Has Coronavirus Turned Instagram Into What It Actually Should Be?

April 8, 2020

In 2018 I wrote an article about how Instagram was changing the value system of the dance world. It took to task the hyper-sexualization of the body’s facility, the fetishism of dance tricks. The article sparked an international dialogue and people weighed in, shared and reposted so much that it was the second most popular article on Dance Magazine‘s website that year.

Although the field agreed with the sentiment, not much changed. People were still posing half naked in window sills, dodging traffic to get a shot, stretching, turning and foot modeling, and liking and reposting it all.

Often I have likened the process of reforming the culture of the arts (which includes diversity, equity and inclusion) to the process of addiction recovery. It is part emotional and spiritual enlightenment, part accountability and part behavior modification. Also, the first step is admitting you have a problem. I have even created my own 12 Steps of Cultural Recovery which I presented at the Dutch National Ballet’s 2019 Positioning Ballet conference in Amsterdam.

Although artistic and school directors, professional dancers and students alike agreed that Instagram content was an indicator that culturally “we have a problem,” we continued to create the same images, continued to like, heart, share and tag. The thing they say about recovery is that you have to hit rock bottom.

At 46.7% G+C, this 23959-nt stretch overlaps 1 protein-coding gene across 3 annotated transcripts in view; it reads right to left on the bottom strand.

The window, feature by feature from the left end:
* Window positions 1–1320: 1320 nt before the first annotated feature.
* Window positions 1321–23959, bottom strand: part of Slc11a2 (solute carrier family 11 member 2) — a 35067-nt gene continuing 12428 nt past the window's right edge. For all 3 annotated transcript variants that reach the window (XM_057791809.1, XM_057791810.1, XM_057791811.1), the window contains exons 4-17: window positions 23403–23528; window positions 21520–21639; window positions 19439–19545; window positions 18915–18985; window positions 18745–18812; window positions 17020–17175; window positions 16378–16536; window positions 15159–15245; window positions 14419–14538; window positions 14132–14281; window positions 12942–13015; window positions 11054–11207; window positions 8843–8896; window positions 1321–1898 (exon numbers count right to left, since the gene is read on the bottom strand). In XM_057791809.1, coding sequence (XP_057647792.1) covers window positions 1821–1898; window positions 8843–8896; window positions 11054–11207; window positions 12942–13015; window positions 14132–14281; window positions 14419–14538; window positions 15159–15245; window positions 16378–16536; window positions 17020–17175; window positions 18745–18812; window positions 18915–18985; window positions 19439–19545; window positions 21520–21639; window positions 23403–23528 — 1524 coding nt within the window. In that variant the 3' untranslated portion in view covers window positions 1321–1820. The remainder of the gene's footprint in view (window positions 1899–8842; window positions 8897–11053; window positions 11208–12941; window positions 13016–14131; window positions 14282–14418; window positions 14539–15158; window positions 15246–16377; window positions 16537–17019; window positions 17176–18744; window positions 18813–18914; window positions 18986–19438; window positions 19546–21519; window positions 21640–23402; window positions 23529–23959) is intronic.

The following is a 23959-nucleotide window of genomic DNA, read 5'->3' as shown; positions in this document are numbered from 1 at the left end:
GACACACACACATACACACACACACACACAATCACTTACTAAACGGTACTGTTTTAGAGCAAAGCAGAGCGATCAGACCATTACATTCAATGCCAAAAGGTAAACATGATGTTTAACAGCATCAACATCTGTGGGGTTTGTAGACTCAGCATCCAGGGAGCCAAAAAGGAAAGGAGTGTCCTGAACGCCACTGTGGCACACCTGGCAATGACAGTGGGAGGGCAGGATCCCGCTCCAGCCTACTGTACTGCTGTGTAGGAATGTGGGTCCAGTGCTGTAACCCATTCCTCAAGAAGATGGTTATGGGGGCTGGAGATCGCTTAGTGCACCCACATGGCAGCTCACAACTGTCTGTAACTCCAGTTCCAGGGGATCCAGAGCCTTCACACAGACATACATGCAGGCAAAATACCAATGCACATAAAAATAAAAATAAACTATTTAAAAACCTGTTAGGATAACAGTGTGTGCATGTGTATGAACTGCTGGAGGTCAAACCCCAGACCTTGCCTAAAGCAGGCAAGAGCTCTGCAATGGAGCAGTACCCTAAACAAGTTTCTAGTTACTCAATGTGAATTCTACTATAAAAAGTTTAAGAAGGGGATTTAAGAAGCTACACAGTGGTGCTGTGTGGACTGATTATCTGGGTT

Enter COVID-19.

With the shuttering of schools and theaters, the canceling of tours and the sudden impossibility of performing or watching the art of professional dance live, as everyone was forced to retreat to their respective abodes, we all met up online. The truth is we were already there. But now isolated, with more time on our hands and a mandate to socially distance, it was the best way to connect, commune, console and to continue to work.

As companies scrambled to salvage something of shortened seasons and new works never to be debuted, the digital space became the outlet that allowed all those trees falling in the empty woods to be heard.

In an effort to stay in shape and be ready to come back in what was naively projected as two weeks, dancers began clinging to the backs of chairs and countertops to give themselves class. The digital space being the first language of Millennials and Gen Alphas, it did not take long for dancers to transform their living rooms into remote dance studios through Instagram live. Literally overnight, the exhibitionistic nature of Instagram was sublimated from being mainly a tool of narcissistic self-promotion (to be sure, it still is) into what could be the highest form of itself: a tool for education, nurturing an authentic community.

Now instead of jetéing across streets or showing themselves off looking wistful and half naked, some of the world’s premiere dancers are posting videos of themselves doing or giving at-home class, offering tips and advice for how to maintain your strength, flexibility and technique while on lockdown.

My all-too-frequent Insta scrolls have revealed more posts about the realities of what a life in dance really looks like. It’s not surprising that during this period the tone of content overall has become more thoughtful. The one thing a crisis is good for is creating instantaneous clarity of who and what is important; wants and needs are separated like chaff from wheat. The things you take for granted like traveling and meeting for a drink, things you complain about like public transportation and traffic, and just the mundane normalcy of life like running errands and grocery shopping become extraordinarily precious. They seem to be distilled to their essence. For dancers, that includes taking class.